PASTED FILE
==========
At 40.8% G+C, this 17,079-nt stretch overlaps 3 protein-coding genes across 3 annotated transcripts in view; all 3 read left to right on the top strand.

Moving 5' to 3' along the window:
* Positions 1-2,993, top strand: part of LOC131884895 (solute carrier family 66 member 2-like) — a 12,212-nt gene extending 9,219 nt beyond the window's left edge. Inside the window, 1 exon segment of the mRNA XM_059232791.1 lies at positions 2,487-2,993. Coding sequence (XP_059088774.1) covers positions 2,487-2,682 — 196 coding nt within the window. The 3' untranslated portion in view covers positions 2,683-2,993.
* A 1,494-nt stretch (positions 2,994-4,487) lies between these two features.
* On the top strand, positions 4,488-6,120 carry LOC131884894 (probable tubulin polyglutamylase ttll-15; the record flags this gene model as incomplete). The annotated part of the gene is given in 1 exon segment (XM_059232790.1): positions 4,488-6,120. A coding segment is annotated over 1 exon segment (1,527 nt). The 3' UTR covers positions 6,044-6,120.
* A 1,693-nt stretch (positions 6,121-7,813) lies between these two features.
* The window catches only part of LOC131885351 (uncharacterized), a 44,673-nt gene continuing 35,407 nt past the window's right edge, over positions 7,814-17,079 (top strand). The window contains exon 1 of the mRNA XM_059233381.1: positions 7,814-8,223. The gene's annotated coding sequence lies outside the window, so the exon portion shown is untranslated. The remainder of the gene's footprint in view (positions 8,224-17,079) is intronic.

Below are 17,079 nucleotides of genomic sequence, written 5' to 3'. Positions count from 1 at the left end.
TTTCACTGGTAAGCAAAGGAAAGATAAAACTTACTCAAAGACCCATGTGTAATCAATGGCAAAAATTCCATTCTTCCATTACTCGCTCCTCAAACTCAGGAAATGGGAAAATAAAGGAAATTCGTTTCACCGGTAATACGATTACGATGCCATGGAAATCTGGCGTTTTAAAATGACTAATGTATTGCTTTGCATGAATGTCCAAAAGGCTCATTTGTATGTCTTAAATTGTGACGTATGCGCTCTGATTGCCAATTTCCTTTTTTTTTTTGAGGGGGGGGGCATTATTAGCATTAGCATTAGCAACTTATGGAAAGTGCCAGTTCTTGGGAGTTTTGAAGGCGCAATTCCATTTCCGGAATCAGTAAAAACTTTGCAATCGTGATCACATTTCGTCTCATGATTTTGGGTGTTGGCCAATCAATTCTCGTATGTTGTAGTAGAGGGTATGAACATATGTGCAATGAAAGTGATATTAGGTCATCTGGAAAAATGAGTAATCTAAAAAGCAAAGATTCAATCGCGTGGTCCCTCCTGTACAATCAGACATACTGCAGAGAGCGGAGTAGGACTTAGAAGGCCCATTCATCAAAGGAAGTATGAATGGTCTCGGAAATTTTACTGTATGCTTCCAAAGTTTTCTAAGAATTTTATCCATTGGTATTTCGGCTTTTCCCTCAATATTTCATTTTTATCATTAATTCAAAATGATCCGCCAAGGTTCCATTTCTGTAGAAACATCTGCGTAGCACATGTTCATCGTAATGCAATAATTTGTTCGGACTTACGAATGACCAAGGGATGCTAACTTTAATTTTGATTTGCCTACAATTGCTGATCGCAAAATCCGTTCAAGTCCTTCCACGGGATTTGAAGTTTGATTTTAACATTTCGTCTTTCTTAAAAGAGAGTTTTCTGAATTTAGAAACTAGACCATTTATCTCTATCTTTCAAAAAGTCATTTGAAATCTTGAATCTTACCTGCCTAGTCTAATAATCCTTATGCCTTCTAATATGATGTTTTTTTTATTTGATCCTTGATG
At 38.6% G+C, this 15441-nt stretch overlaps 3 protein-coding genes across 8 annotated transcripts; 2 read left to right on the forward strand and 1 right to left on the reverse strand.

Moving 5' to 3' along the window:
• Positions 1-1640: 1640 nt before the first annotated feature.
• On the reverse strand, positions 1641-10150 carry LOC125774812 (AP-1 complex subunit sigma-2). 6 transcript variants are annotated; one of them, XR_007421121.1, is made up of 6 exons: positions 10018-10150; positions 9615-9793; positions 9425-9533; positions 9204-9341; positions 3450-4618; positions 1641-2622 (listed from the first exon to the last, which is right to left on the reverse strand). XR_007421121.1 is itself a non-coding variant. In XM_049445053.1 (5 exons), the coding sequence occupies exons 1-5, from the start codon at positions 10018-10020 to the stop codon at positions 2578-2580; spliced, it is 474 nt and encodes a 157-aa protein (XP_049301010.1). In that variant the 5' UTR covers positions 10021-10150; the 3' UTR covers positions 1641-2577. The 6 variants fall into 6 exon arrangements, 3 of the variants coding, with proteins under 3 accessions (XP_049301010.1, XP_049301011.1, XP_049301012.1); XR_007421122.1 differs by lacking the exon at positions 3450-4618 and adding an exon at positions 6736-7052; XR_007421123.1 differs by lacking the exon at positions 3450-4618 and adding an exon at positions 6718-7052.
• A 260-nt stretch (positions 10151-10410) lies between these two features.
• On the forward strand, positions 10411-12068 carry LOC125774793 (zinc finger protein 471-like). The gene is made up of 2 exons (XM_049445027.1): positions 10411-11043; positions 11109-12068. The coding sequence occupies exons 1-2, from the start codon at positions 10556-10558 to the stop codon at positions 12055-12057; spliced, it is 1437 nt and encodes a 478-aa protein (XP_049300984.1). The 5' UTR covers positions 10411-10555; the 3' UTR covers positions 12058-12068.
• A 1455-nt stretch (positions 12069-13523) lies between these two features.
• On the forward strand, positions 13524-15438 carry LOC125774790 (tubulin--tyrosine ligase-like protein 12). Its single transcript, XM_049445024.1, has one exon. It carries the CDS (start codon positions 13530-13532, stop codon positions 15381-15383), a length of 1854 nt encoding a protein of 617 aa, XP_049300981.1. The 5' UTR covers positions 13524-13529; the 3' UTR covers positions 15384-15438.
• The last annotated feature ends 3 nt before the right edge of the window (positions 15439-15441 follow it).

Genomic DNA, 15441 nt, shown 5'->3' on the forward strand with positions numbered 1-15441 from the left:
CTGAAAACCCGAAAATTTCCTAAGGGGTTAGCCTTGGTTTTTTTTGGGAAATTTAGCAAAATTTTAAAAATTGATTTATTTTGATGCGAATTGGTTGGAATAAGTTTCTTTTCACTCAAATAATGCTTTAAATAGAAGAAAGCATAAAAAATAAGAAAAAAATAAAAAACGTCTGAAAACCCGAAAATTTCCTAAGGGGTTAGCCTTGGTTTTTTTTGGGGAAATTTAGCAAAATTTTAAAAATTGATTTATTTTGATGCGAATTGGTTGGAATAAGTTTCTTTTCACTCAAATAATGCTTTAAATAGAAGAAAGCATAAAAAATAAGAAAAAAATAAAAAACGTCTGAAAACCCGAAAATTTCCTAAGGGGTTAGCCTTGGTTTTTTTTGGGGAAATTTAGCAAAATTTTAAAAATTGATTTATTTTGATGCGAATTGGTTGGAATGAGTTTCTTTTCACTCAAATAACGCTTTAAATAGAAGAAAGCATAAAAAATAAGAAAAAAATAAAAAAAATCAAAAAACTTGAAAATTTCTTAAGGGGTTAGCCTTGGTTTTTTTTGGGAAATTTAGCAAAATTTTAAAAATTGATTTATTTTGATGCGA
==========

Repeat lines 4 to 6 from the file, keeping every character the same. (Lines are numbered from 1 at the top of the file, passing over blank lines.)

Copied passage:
* A 1,494-nt stretch (positions 2,994-4,487) lies between these two features.
* On the top strand, positions 4,488-6,120 carry LOC131884894 (probable tubulin polyglutamylase ttll-15; the record flags this gene model as incomplete). The annotated part of the gene is given in 1 exon segment (XM_059232790.1): positions 4,488-6,120. A coding segment is annotated over 1 exon segment (1,527 nt). The 3' UTR covers positions 6,044-6,120.
* A 1,693-nt stretch (positions 6,121-7,813) lies between these two features.